Marcus Trescothick feels Australia went slightly over the line with their behaviour on the final day of the first Ashes Test in Brisbane.
Captain Michael Clarke ended up in the headlines for his comments towards England seamer Jimmy Anderson, who he told to 'get ready for a broken arm' as he faced the livewire Mitchell Johnson late in the tourists' second innings.
Clarke refused to apologise at a press conference afterwards, when he was told the exchange was caught on stump microphones and broadcast during the live coverage from the Gabba.
And Trescothick, who has experience of being sledged by Clarke, feels an apology might well be in order on this occasion despite feeling that on-field chat is part of the game.
Trescothick told Sky Sports News: "I think sledging is fair game. They get involved and they love to have a bit of a fight, and certain things are said. There are times when they cross the line and say things they regret.
"I think maybe most of us as professional sportsmen have done it at some point in our career, but this is a bit borderline for me
"I'm not comfortable when you start talking about breaking people's arms and hurting people. Yes, there will be words said and language that can't be repeated but there are fine lines you cross and this is crossing a bit too much for me.
"We don't know what has been said in previous games and during the course of this game. He may have said something personal, so there is that element of something we aren't sure of."
Former Australia bowler Gillespie was forthright in his views on the matter, wondering whether the exchange with Clarke should even have been broadcast and intimating Anderson could just be one of their 'players you love to hate'.
Gillespie said: "Maybe it's just that the Aussie players really do not like Jimmy Anderson. He must have said something to wind them up.
"Does the stump mic need to be on that loud when they know two players are coming in for an exchange of words? Does the public need to hear that? I'm not so sure.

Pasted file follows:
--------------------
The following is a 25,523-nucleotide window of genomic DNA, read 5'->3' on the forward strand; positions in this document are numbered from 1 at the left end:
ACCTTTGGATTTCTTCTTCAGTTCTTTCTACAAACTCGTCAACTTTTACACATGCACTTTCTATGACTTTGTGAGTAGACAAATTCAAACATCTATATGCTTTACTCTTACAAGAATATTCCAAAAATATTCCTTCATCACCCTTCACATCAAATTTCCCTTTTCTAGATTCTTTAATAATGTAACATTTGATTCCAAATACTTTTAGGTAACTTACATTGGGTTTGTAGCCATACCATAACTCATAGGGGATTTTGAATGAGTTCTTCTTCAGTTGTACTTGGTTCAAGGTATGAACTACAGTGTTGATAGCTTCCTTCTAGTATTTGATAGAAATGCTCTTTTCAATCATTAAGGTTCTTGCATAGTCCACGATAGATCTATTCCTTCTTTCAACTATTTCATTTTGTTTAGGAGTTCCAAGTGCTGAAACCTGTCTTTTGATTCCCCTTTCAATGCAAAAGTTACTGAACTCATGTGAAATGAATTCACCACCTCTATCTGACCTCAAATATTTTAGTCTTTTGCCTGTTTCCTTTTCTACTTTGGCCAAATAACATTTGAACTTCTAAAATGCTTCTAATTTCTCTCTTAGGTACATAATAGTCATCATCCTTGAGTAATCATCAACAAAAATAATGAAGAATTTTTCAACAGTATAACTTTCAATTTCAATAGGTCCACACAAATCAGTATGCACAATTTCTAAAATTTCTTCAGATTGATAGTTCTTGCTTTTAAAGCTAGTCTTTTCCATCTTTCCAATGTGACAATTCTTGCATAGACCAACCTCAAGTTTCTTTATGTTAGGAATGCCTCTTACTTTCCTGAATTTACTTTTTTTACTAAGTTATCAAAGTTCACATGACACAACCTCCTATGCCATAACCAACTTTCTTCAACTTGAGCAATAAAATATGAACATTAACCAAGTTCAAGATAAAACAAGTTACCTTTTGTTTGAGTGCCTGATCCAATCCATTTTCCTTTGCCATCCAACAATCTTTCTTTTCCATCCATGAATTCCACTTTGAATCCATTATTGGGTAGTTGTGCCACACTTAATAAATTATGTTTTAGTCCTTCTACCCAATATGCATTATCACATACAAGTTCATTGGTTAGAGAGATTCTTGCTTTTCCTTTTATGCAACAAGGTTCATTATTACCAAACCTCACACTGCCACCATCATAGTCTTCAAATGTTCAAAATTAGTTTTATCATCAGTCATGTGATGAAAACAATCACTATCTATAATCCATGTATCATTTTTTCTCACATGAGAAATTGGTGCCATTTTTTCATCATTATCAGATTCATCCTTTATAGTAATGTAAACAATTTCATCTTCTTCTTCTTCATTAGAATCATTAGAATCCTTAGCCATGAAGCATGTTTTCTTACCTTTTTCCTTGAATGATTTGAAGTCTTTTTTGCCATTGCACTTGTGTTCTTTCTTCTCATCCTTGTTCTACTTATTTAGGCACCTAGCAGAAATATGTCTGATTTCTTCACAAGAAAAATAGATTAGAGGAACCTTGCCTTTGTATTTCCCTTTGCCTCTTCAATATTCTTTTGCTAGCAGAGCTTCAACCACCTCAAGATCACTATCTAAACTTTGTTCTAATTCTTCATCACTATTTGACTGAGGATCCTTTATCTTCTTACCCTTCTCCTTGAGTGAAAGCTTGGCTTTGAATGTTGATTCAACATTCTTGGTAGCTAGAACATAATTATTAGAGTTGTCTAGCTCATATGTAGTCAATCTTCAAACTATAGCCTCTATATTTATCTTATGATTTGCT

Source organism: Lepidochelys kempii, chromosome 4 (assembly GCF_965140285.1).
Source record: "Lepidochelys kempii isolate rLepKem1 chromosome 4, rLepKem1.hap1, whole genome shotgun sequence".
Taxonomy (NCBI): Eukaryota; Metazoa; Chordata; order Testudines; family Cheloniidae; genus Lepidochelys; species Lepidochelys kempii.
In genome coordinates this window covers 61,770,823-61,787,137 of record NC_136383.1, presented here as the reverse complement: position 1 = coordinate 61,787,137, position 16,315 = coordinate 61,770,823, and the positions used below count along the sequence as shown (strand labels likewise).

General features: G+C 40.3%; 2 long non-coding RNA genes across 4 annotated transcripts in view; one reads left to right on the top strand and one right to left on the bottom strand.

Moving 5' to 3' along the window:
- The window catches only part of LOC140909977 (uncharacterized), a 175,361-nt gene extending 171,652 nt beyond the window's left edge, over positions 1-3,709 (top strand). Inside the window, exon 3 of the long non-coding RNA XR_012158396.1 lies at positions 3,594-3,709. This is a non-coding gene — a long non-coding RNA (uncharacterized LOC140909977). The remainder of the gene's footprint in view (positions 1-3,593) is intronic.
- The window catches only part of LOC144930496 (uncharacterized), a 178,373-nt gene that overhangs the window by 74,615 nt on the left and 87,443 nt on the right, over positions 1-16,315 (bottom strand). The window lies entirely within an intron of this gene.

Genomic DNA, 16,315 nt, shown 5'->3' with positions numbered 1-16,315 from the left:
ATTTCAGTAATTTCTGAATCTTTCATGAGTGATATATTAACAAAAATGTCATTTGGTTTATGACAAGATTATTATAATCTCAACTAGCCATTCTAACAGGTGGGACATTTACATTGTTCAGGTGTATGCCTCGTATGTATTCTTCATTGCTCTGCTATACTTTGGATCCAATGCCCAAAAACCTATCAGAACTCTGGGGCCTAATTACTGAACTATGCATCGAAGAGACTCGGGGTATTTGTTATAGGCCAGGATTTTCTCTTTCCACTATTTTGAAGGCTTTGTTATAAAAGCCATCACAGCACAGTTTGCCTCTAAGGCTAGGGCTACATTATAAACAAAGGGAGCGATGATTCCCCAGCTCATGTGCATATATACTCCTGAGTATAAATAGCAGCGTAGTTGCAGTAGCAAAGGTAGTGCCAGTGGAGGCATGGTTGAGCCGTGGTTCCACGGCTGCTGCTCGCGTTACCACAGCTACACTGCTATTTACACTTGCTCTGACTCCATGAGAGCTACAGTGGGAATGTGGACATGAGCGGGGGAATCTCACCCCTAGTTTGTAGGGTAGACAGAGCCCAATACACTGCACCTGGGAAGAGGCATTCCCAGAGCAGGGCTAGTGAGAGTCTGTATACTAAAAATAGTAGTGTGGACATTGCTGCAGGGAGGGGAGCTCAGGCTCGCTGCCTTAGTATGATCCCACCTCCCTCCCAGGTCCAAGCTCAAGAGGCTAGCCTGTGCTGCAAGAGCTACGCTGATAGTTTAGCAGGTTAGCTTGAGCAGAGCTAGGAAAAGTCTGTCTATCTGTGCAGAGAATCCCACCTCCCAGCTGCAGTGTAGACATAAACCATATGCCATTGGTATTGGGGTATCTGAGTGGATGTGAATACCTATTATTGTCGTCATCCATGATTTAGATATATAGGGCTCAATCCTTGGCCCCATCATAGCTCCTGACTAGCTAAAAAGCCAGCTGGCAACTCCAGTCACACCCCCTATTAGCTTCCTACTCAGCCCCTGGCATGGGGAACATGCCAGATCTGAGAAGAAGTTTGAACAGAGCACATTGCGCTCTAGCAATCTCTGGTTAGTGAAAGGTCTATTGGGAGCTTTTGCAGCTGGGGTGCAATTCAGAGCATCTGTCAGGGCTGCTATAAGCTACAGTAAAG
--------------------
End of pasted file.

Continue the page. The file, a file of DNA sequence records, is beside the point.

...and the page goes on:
"The comment was harsh but it depends on the individual how you react. I didn't get sledged much because I was a bowler."
Trescothick added: "Sometimes it's great fun and there is great banter. You chat about it afterwards and share a beer. But the stumps mics are always going to be turned up and people want to see it.
"The controversy it's going to create will be brilliant and it creates the publicity about what's going to happen from here.
"Michael said something to me at Bristol in 2005 which was quite rude but after the game he came to me and apologised for what he had said so it's quite surprising he didn't in the press conference."
Asked about England's lack of performance, he added: "I'm not sure what happened really. There was a lot of rain in their build-up and they looked a bit undercooked.
"But they just got bombarded by pace and that's going to take a bit of turning around between now and the next Test in Adelaide."
Gillespie said: "They batted well first up in Hobart but then there was rain and little chance of more cricket there. Then they went to Sydney with a slow pitch and a medium pace attack so they haven't really faced anyone above 80mph.
"Then they suddenly get to Brisbane on a fast deck and Mitchell Johnson's coming in at 90+.
"The thing I liked is that the Australia selectors picked Mitch in a balanced attack. You've got Siddle and Harris who are attacking bowlers pitching the ball up in general and controlling the run-rate. It doesn't matter then if Mitchell goes for four an over."